Our arborists can quickly recognize the signs of polyphagous beetle infestation and Fusarium dieback, dubbed the shot hole borer-fusarium dieback (SHB-FD) complex. Property owners typically notice limb dieback from the fungus, which blocks the transport of water and nutrients to leaves. When we see tiny little pinholes in tree bark, with sawdust-like powder around the holes, we scrape back bark to look for the tiny beetle in its circular galleries. As ongoing trials using natural predators progress, we use tree injection treatments to exterminate the polyphagous shot hole borer, devising a customized tree care plan to protect your landscape.  

Are pests taking a bite out of your landscape? Arborwell Professional Tree Management can help you control many types of palm tree pests in San Diego. Contact us at 888-969-8733 to speak to one of our ISA certified arborists, or to schedule an examination of potentially infested trees today.

palm tree pests, palm trees, palm weevil, tree health, weevil

leaves browning due to vert wilt

Arbor-wellness: Verticillium Wilt

We are seeing more trees this summer that look green and healthy one week and within a few weeks entire branches turn brown and leaves dry up, the most common cause of this problem is verticillium wilt. Verticillium is a soil borne root disease that usually infects through the root as they contact verticillium spores in the soil.

Many trees are susceptible to verticillium including, arborvitae, birch, crabapple, ginkgo, maple, oak, pine, spruce and tulip trees. What makes this disease so difficult is that by the time we typically see damage, the disease has spread too far and tree removal is usually the only option. Once a soil is infected it is very difficult to kill the spores, so it usually remains in the soil indefinitely. However, there are some ways to protect your trees and reduce the chance of infection.

My tree was looked good last week and now this week it has several branches with dead leaves, what’s wrong?

This is most likely verticillium wilt, which is caused by a soil fungus that can lie dormant in the soil for many years. When the roots of susceptible plants grow close to the spores, the fungus germinates and infects the roots of the plants through wounds or natural openings. The fungus spreads into the branches through the plant’s vascular system and at the same time, causes the plant cells to “plug” themselves. Once this happens, water can no longer reach the leaves and they wilt and die, often all along one or branches at a time. It often happens quite suddenly, although in some plants the leaves turn yellow or brown first.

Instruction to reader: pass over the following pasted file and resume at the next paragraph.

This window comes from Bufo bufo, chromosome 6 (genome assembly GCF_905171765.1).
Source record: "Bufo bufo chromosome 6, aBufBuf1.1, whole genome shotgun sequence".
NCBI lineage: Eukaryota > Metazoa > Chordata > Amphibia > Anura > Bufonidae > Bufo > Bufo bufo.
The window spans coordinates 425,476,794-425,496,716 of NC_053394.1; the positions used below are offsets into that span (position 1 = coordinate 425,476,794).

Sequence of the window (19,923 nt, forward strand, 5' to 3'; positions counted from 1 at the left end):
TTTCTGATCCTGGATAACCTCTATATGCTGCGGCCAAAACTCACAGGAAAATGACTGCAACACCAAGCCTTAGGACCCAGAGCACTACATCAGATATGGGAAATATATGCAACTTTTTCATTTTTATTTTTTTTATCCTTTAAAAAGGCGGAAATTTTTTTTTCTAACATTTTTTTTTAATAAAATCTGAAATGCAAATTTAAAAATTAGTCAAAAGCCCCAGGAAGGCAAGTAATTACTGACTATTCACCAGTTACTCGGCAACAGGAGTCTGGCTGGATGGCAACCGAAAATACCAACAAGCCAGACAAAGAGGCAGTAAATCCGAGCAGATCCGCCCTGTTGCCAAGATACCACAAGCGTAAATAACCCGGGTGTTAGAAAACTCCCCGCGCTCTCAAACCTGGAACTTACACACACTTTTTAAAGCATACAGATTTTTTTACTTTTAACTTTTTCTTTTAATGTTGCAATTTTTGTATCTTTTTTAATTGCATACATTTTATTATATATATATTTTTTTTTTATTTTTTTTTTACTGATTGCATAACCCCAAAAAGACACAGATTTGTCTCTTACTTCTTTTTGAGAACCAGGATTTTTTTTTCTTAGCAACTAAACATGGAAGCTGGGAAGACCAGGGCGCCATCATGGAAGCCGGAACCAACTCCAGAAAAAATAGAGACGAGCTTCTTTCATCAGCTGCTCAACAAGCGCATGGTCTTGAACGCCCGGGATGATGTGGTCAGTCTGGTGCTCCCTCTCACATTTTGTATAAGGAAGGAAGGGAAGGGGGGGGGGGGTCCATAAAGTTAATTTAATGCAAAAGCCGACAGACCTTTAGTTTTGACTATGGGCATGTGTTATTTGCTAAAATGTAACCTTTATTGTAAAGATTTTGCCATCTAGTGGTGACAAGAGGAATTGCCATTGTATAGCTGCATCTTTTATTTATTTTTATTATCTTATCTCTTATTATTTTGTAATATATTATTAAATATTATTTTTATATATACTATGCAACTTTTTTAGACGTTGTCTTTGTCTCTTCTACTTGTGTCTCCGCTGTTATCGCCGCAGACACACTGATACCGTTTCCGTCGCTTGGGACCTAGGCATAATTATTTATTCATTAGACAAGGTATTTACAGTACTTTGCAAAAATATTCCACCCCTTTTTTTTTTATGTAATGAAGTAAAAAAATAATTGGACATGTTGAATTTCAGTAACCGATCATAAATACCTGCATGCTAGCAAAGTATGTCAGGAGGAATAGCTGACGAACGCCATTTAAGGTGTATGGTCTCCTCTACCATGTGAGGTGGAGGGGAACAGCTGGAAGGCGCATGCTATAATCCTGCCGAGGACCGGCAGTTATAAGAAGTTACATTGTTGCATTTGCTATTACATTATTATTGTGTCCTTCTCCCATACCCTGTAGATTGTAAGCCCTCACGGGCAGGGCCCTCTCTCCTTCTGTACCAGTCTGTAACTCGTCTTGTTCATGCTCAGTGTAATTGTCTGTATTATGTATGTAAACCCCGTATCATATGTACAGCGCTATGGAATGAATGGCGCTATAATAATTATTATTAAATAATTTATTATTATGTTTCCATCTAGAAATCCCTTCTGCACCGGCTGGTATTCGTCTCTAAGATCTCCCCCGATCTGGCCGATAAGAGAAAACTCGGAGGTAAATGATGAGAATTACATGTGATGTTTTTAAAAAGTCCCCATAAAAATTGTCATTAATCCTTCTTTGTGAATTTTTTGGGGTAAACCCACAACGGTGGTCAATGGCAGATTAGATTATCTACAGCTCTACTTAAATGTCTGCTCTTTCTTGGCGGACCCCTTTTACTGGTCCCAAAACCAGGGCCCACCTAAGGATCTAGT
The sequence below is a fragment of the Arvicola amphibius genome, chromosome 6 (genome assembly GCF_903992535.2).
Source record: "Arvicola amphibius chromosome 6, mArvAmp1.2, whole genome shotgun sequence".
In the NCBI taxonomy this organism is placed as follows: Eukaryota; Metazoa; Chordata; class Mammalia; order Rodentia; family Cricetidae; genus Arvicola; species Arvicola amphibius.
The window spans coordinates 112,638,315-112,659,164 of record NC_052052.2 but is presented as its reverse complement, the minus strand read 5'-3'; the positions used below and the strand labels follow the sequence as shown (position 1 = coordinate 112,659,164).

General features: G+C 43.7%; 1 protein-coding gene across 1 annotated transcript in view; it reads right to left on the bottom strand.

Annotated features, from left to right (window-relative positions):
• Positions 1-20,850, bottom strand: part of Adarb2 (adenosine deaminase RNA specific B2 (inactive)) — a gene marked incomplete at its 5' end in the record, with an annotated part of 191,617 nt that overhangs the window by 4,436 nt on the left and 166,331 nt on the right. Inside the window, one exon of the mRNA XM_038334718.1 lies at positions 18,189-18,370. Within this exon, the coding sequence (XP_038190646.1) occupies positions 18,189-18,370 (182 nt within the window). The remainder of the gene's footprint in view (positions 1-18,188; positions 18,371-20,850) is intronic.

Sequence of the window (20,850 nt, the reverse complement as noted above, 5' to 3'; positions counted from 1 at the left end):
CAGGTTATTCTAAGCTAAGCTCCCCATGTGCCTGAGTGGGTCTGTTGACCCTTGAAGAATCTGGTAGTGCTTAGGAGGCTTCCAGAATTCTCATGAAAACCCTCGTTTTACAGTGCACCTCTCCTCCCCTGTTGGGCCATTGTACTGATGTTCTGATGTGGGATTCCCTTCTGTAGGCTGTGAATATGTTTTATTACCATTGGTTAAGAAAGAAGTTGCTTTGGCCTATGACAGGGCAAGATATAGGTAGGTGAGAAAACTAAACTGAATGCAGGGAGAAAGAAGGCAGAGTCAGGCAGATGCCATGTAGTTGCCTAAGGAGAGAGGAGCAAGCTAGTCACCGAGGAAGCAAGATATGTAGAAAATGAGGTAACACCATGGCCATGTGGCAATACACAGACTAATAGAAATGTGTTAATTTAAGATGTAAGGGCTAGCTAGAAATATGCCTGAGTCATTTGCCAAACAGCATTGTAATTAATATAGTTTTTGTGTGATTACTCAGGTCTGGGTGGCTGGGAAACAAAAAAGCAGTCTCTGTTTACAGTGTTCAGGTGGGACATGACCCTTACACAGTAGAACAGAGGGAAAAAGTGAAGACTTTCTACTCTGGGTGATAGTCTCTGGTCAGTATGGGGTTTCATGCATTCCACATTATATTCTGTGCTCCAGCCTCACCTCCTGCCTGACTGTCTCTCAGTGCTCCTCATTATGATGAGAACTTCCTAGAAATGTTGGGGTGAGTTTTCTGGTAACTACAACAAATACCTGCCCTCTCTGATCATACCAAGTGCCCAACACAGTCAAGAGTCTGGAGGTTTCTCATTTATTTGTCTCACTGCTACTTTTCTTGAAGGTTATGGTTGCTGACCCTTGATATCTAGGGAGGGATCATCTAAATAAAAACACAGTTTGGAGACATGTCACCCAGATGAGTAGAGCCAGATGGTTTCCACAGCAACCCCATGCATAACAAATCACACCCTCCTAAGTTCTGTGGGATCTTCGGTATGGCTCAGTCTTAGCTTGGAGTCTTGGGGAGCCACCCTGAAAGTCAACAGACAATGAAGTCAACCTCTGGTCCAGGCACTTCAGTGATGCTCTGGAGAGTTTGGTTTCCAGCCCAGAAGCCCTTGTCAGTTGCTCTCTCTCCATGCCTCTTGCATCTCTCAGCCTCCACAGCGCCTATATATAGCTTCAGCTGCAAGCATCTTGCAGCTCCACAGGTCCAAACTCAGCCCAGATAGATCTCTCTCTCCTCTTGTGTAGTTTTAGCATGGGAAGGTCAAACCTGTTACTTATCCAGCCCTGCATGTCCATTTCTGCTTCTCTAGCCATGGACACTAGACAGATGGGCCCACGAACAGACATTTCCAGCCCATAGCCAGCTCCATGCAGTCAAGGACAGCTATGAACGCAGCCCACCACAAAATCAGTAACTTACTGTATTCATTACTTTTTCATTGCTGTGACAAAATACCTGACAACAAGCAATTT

Why is this so prevalent now?

That is a hard question to answer but yes, we are seeing more of this disease this summer and fall. Essentially, our trees are still recovering from the drought of several years back. Their root systems were compromised. The moisture this spring really encouraged new rooting and also encouraged more root diseases overall.

How can I be sure my tree has this disease?

On certain trees – maples and tulip trees in particular, elongated dead areas of bark, called cankers, may appear on diseased branches or trunks. On most trees with the disease, the sapwood of smaller branches is streaked brown or black, occasionally in other colors too. However, since not every tree exhibits this discoloration, testing tissue in a lab may be recommended to confirm the diagnosis.  

Will my tree survive?

Unfortunately, usually not.  There seem to be two forms of the disease, one in which plants die slowly over several years and another where they die rapidly within a few weeks. Trees that show minor branch wilt one year may show more the next year or may not show symptoms again for several years.

Is there anything I can do for the other trees on my property? 

There are ways to help protect your trees, particularly if they don’t show signs of the disease. First make sure the tree is not stressed – proper water and proper feeding are important here. Secondly, there are some good guy fungal species that do battle against this root disease and several others, too. The good guys inoculate onto the roots of a tree and fight and kill these fungal pathogens. (I like to use the analogy of probiotics that help our digestive system stay healthy.) But this process should start before verticillium wilt becomes established in the tree.

Our arborists at Arborwell can recommend a protective program for the trees that are susceptible on your site. Fill out the form below to get in contact with an arborist today!

preventative tree care, Prevention, root disease, tree care, verticillium wilt